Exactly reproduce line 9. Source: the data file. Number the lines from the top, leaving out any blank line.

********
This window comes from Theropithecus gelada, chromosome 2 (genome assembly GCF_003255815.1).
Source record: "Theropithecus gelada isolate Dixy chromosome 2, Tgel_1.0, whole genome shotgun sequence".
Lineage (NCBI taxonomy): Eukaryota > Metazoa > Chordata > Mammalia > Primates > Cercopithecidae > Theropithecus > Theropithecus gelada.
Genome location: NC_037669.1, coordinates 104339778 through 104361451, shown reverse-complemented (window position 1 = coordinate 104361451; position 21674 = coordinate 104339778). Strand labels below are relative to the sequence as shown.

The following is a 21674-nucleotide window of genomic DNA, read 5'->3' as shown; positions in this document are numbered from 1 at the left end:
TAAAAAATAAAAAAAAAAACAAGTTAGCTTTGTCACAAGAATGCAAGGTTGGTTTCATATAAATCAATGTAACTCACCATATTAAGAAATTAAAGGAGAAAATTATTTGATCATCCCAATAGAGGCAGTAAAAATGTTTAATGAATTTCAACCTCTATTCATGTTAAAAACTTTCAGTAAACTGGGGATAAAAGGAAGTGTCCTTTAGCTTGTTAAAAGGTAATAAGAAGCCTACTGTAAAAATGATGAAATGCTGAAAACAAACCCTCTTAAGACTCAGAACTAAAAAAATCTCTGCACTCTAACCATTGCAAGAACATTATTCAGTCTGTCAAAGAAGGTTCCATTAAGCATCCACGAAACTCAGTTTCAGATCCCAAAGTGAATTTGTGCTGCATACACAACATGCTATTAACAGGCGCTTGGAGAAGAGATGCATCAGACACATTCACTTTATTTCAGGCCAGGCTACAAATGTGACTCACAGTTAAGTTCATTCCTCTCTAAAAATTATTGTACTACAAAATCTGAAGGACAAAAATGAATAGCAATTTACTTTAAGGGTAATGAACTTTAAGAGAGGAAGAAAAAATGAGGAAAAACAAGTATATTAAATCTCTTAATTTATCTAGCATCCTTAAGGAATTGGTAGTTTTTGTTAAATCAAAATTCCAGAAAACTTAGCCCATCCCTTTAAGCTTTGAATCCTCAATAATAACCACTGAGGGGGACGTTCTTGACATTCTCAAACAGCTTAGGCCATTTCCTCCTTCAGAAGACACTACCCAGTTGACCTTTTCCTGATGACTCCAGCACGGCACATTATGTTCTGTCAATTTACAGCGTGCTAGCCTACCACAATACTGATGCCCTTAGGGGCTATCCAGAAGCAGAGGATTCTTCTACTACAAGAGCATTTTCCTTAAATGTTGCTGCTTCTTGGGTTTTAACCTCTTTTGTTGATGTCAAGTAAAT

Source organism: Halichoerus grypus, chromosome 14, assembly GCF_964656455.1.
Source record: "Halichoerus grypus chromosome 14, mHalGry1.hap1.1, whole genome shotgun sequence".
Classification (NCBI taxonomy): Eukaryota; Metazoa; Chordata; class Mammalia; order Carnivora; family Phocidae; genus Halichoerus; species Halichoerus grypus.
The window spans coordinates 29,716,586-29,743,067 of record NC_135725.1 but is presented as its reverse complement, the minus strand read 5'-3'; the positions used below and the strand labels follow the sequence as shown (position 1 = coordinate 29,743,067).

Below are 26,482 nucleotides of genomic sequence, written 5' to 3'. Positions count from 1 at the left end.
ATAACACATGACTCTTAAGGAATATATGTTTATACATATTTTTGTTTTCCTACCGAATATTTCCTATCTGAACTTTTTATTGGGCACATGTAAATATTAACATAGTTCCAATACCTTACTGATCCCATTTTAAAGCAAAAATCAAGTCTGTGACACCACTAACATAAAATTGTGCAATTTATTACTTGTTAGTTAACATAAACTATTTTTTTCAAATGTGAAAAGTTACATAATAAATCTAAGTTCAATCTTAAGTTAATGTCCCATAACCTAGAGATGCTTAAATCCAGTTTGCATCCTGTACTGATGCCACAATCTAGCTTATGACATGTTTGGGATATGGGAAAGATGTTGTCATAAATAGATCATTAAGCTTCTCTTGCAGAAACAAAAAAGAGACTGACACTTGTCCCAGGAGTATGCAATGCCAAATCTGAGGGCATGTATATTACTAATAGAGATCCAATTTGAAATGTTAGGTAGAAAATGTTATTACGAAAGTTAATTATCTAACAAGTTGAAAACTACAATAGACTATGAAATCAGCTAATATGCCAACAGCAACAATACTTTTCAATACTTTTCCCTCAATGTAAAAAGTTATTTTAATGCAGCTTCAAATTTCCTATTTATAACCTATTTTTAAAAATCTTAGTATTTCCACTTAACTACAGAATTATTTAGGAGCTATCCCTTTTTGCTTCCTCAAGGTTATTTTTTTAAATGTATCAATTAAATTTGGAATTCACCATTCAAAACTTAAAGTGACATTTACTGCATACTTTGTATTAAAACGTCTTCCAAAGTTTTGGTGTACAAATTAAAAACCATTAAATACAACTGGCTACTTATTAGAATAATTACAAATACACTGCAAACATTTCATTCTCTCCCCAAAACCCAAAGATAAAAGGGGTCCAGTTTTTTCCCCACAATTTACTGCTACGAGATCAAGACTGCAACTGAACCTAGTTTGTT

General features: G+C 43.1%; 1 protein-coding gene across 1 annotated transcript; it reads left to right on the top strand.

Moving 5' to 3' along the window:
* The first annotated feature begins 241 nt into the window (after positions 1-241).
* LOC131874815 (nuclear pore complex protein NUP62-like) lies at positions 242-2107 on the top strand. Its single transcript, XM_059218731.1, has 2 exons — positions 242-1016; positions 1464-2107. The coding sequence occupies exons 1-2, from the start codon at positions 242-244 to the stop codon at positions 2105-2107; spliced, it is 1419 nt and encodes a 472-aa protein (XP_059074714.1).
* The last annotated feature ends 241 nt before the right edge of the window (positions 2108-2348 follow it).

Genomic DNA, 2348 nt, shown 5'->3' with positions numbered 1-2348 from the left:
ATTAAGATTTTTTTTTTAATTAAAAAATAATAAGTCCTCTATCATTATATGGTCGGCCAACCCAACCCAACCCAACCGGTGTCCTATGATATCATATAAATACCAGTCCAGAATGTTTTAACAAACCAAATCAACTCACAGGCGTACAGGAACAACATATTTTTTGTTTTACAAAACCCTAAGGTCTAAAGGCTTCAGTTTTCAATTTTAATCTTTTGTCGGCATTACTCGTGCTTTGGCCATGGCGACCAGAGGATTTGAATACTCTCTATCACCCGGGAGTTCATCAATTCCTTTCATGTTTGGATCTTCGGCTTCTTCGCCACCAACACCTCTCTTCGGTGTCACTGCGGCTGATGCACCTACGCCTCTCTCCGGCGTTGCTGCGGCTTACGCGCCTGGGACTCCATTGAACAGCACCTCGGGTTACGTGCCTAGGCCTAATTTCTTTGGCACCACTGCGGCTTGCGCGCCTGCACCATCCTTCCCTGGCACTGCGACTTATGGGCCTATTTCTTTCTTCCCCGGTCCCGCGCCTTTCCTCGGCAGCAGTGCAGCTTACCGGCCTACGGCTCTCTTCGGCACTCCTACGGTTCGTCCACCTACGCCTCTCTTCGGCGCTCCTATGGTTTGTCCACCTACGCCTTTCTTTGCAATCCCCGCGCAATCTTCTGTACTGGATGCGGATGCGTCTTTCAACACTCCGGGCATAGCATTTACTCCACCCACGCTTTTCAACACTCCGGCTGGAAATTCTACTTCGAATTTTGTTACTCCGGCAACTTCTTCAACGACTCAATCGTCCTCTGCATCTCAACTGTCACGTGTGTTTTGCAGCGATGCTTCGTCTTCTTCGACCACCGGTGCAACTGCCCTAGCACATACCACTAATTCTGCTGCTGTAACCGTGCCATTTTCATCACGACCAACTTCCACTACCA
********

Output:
Classification (NCBI taxonomy): Eukaryota; Metazoa; Chordata; class Mammalia; order Carnivora; family Phocidae; genus Halichoerus; species Halichoerus grypus.